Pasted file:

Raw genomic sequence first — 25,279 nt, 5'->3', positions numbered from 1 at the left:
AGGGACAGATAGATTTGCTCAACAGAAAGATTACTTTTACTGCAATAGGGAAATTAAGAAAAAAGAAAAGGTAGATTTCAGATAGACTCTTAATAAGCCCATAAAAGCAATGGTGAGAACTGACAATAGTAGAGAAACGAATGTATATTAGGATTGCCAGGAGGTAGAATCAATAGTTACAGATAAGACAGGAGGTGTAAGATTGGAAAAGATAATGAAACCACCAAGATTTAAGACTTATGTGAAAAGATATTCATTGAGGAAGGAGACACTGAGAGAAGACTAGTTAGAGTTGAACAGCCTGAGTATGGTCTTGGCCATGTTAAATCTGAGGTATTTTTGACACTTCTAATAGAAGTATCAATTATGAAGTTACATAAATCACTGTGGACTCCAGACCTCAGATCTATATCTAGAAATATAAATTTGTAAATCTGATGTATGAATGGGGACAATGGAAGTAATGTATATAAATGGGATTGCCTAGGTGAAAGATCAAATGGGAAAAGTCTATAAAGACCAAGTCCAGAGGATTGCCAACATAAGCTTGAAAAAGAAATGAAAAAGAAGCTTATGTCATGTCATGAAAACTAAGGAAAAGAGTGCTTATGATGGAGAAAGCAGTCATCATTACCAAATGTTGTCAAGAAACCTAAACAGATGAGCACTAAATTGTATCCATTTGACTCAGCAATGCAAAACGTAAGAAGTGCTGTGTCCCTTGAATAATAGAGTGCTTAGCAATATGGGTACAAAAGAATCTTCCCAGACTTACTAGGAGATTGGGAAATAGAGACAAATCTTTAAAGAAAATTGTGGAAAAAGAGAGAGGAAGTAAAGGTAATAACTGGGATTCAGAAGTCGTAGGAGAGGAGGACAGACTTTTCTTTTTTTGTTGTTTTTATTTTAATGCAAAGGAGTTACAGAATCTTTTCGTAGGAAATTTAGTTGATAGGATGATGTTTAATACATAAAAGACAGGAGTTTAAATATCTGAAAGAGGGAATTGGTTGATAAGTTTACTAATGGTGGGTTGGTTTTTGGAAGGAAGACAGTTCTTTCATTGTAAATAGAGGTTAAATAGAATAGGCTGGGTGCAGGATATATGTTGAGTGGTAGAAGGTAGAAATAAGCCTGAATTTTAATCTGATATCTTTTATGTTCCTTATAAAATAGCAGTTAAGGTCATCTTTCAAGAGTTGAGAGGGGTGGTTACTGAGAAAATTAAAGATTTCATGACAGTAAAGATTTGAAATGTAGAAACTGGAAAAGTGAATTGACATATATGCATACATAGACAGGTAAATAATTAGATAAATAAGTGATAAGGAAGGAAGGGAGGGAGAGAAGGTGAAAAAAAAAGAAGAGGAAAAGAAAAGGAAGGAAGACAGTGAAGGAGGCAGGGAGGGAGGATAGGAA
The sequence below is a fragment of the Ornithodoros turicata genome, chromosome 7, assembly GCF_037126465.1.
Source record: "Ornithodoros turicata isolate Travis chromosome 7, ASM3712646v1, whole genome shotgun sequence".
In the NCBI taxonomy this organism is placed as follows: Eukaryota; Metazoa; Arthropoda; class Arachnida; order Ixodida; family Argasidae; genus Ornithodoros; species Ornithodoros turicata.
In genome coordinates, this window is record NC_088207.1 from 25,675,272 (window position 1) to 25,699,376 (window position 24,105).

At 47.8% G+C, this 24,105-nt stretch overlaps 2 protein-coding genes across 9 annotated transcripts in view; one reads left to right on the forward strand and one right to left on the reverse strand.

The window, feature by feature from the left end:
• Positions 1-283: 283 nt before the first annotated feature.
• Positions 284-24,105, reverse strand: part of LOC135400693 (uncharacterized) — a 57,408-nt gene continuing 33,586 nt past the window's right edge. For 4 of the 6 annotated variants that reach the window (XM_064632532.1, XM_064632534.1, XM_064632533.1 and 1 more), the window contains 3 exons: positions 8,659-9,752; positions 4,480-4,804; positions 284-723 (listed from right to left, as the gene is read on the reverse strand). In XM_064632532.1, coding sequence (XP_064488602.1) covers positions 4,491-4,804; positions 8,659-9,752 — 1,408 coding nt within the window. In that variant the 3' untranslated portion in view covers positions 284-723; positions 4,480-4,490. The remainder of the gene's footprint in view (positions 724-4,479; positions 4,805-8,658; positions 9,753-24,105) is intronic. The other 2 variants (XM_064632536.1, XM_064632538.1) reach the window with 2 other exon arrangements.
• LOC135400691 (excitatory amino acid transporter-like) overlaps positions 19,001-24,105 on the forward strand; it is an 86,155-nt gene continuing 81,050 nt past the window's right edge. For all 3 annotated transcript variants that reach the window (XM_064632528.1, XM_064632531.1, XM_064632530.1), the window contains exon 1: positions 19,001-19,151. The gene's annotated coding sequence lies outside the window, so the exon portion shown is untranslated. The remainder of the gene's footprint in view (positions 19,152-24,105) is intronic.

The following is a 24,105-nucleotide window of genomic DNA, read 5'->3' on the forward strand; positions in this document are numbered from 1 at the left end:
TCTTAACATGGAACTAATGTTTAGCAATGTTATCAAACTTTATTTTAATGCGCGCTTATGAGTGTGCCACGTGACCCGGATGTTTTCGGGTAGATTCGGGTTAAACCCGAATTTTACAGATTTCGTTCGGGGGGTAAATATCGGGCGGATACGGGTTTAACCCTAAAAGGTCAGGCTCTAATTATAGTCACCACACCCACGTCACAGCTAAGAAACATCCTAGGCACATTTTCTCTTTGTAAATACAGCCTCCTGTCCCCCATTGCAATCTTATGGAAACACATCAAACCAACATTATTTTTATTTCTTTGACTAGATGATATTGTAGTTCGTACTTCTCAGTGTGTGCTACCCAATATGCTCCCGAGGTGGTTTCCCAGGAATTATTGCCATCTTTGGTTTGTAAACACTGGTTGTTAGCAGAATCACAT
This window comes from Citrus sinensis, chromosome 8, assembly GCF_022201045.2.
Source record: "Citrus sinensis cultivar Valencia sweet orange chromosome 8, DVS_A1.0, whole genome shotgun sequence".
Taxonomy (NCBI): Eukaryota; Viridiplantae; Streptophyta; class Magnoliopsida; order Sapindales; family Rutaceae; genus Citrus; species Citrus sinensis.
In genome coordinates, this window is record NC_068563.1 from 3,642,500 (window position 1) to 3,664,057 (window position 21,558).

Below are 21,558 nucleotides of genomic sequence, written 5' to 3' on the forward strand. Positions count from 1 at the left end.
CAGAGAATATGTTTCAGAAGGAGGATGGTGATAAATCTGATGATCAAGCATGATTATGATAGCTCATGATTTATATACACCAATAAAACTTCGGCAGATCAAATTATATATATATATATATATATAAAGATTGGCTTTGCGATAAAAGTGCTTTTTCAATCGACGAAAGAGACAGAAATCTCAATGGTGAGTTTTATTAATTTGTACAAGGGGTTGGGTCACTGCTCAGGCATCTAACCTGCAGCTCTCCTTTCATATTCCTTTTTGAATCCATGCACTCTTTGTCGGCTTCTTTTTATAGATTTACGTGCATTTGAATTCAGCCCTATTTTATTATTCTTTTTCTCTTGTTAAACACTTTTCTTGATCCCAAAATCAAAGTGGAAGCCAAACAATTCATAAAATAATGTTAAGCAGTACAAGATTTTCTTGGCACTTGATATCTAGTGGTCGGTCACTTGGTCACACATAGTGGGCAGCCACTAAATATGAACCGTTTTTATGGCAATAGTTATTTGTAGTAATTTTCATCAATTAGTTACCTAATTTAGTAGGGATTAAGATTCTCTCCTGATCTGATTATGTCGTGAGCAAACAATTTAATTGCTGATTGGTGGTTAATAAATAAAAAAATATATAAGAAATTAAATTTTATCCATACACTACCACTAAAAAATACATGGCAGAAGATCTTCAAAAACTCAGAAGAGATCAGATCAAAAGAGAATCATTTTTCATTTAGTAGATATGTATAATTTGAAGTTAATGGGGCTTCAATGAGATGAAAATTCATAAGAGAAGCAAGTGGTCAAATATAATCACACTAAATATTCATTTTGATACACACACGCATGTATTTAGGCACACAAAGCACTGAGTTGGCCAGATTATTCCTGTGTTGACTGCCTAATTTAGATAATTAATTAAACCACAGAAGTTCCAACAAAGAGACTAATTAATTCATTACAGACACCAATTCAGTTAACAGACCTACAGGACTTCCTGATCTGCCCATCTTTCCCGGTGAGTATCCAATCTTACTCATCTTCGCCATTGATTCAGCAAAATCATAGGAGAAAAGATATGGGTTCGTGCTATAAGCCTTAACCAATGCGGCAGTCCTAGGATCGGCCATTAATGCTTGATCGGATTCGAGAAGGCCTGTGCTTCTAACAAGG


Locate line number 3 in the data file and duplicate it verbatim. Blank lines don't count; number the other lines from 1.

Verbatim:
The sequence below is a fragment of the Ornithodoros turicata genome, chromosome 7, assembly GCF_037126465.1.